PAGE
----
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    Tunisian Beachfront Hotel Offering Unique Decor and Exceptional Dining Experience

    Photo Credit: icemanphotos / Shutterstock

    Kissing the Mediterranean Sea, boutique hotel Maison Dedine is an oasis of calm on the north coast of Tunisia blending an eclectic mix of modern and traditional architecture and decor.

    Named after its owner Nebil Sinaoul, so close is this five-room, marble-floored mansion to the sea, guests are serenaded to sleep by the rhythmic waves riding in from the Gulf of Tunis. Floor-to-ceiling windows in a lounge on the first floor grant panoramic vistas across the water as birds flit across the glittering waters.
    ![Lounge with panoramic view of the sea](

    Soft armchairs, a sofa and shelves of books embracing subjects as diverse as art, cinema, architecture and Tunisian history enhance the relaxed atmosphere here.
    ![Books in the lounge at Maison Dedine](

    Another panoramic view is offered from the hotel’s large roof terrace, often used for wedding receptions, which overlooks a nearby harbor filled with yachts.
    ![Roof terrace with a view of the harbor](

    Purchased sixty years ago in the upscale coastal town of Sidi Bou Said, Maison Dedine underwent major renovations about two years led by architect Sandra Sinaoul before opening its doors to adults-only guests over four years ago. While staying there recently, we met international guests including Belgians and Americans.
    ![Exterior of Maison Dedine](

    Service is efficient and warm, led by friendly house manager Sana.

    Overall, the spacious interior of Maison Dedine is bright and uplifting with a diverse range of furnishings. Large-scale contemporary paintings and black and white photographs by Sabri ben Mlouka adorn the walls with a host of decorative artifacts such as traditional wooden cabinets featuring mother-of-pearl marquetry, giant ceramic prayer beads hanging from a wall and fantasy sculptures of what look like comical ant-eaters in a spicy mix of colors perched on long thin pedestals by local artist Rym Karoui. A collection of about thirty framed black and white photographs on one wall pays tribute to the owner’s extended family dating back several generations.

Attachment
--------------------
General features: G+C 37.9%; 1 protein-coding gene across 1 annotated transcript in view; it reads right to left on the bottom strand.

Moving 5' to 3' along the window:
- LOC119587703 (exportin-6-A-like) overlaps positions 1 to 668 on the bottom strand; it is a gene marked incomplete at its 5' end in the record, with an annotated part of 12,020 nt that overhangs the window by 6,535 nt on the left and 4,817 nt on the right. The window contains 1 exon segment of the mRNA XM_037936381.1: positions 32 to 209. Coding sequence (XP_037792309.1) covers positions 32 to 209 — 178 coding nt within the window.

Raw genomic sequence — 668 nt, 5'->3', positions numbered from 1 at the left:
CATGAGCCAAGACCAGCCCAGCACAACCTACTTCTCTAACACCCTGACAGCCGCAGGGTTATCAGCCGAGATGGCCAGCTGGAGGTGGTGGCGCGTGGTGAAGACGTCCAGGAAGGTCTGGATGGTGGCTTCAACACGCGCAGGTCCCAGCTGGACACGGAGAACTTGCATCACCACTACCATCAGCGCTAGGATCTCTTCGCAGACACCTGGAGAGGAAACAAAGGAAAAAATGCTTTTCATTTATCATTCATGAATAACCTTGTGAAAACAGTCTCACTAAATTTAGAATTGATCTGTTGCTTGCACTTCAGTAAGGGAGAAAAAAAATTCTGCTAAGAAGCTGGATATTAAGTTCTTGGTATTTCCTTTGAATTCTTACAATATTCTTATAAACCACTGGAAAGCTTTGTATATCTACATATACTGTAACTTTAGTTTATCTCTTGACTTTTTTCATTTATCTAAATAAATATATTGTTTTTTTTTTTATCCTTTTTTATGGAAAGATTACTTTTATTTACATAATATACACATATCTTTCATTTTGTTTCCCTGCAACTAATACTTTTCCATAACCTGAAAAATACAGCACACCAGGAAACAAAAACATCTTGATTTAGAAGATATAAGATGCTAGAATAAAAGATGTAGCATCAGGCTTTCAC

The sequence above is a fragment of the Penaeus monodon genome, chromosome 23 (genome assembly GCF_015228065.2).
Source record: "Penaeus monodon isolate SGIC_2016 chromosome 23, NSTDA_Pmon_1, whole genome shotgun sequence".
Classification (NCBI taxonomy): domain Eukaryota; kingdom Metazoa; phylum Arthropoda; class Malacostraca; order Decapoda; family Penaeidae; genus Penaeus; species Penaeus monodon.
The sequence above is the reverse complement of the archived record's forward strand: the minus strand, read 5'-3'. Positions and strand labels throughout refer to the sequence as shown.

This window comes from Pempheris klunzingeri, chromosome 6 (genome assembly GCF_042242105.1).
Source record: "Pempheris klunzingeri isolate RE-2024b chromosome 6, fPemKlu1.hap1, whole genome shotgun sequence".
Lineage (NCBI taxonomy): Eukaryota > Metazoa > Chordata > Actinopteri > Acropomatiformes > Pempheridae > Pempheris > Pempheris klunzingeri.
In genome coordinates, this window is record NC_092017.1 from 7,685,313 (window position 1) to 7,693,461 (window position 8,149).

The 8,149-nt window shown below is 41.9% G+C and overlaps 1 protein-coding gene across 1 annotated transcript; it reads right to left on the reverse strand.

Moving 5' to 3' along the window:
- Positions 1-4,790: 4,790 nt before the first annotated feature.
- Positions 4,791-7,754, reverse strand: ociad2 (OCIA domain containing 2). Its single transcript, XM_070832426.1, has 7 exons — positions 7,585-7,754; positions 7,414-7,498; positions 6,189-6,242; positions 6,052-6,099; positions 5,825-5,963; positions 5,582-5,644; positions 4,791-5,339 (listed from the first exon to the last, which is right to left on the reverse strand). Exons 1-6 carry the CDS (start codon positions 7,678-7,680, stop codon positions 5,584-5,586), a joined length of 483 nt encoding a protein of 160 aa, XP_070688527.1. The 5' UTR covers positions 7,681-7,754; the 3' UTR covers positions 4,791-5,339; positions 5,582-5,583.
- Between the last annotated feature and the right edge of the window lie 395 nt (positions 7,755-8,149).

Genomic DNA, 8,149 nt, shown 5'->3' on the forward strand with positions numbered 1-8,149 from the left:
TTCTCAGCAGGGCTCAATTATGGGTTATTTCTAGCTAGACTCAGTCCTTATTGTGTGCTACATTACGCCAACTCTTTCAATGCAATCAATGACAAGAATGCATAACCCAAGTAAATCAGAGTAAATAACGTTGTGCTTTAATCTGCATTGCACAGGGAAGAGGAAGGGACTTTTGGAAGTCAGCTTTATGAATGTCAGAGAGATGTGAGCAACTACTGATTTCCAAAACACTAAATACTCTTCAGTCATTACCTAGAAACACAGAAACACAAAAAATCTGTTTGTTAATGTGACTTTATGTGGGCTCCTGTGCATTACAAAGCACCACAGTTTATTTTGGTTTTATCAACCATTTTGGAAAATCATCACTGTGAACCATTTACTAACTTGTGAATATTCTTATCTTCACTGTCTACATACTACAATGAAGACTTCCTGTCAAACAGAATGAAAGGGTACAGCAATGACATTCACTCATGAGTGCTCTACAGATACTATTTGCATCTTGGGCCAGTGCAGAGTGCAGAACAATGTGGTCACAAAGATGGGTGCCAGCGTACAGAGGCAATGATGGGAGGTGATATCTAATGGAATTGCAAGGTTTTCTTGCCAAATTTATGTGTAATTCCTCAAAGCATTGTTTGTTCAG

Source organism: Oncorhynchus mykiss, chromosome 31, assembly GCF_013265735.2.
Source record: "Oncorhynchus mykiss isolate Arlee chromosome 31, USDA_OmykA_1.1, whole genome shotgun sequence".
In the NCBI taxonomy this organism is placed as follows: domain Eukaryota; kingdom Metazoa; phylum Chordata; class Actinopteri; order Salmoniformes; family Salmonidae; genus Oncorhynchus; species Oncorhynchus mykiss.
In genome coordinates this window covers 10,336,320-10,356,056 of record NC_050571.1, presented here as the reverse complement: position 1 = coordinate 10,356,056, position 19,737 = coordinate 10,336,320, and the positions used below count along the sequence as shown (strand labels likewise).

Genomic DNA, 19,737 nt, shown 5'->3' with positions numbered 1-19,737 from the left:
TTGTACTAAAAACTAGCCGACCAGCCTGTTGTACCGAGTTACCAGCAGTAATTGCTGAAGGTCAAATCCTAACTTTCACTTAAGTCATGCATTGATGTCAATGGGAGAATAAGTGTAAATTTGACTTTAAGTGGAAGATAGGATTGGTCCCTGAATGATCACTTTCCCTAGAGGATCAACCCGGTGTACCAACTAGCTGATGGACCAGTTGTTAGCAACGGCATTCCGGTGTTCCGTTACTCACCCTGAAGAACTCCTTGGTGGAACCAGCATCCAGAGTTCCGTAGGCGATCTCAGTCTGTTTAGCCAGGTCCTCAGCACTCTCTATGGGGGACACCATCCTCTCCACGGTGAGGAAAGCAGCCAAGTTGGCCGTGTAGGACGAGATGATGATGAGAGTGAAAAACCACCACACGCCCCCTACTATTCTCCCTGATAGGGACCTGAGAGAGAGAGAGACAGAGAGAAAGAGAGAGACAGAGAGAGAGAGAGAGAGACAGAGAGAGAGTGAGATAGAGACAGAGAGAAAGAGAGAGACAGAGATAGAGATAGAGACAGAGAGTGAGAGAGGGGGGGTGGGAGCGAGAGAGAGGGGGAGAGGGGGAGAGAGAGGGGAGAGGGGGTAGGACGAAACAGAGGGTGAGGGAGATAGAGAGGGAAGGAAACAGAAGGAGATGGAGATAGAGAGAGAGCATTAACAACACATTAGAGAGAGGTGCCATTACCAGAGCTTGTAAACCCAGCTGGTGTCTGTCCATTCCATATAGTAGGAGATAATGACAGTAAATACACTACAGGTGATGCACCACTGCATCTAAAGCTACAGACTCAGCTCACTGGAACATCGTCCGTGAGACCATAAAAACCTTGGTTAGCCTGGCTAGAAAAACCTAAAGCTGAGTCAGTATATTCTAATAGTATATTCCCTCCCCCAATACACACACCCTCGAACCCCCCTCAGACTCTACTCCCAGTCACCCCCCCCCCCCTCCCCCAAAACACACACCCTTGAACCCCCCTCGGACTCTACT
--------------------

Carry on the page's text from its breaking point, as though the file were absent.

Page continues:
![Art and decor in the interior of Maison Dedine](

    Our room, entitled ‘Uncle’ with its door adorned by a full-length photograph of Nebil’s uncle, comprised a comfortable bedroom with tile and carpet flooring, built-in closets, twin armchairs and coffee table, walk-in shower and a big screen TV.
    ![Bedroom ‘Uncle’ at Maison Dedine](

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    A private terrace accessed through sliding doors featured garden chairs with soft cushions and a coffee table with views out to sea in front and a hillside behind filled with cacti, agave and aloe plants.
    ![Private terrace with a view](

    While Maison Dedine doesn’t have its own restaurant, guests can request in advance a private dining experience. While there, we were fortunate to have enjoyed one and feasted on a multi-course dinner (more like a food feast) prepared by local chef Mohamed Arbi Jelassi. It included two traditional soups – hsou, a spicy and hearty soup with beef balls, and chorba zaara with chicken; two salads – mechouia, a grilled salad of tomatoes, roasted red peppers, garlic, olive oil and herbs, and a Japanese-style tataki salad with chicken. There were also briks, or bureks, triangular-shaped filo pastry pockets filled with egg, chopped onion, tuna, harissa and parsley.
    ![Private dining experience at Maison Dedine](

    Main dishes included tournedos, souris of lamb and chicken with green pepper and blue cheese sauce. Add to this couscous and calamari farci plus desserts such as assida, a pudding with pistachio and Aleppo pine nut cream, and zrigua, a sweet biscuit with rose water, and you can understand how we staggered, satiated from the dinner table.

    And it’s not just dinner dishes that are deliciously diverse at Maison Dedine. You know you’re in for an enjoyable breakfast when accompaniments include five types of virgin olive oil (lemon, rosemary, garlic, pepper and pure), four different peppers, two salts and four assorted honeys.

    As for the food itself, various cheeses, cold cuts, fruit salad, homemade granola, eggs, salmon and pastries give an idea of the variety. Not to mention traditional dishes such as meloui, a type of Tunisian bread; b’sissa, a Berber dish featuring roasted wheat and vegetables including chickpeas and lentils, and madmouja, a dessert of puff pastry, honey, dates and dried fruits.

    After breakfast, relax with a traditional coffee in the cozy Bedouin-style room overlooking an infinity pool and the rolling waves beyond.
    ![Infinity pool at Maison Dedine](

    Sight-seeing opportunities are close by with the charming hill-top town of Sidi Bou Said, replete with restaurants, cafés, souvenir shops and museums, with rewarding views down to the port and across to Tunis, only a 15-minute walk away.
    ![Sidi Bou Said](

    As the route is up a steep winding coast road, it may be worth taking the short taxi ride there. As for the capital city itself with its bustling medina, it’s a mere 20-minute drive away.

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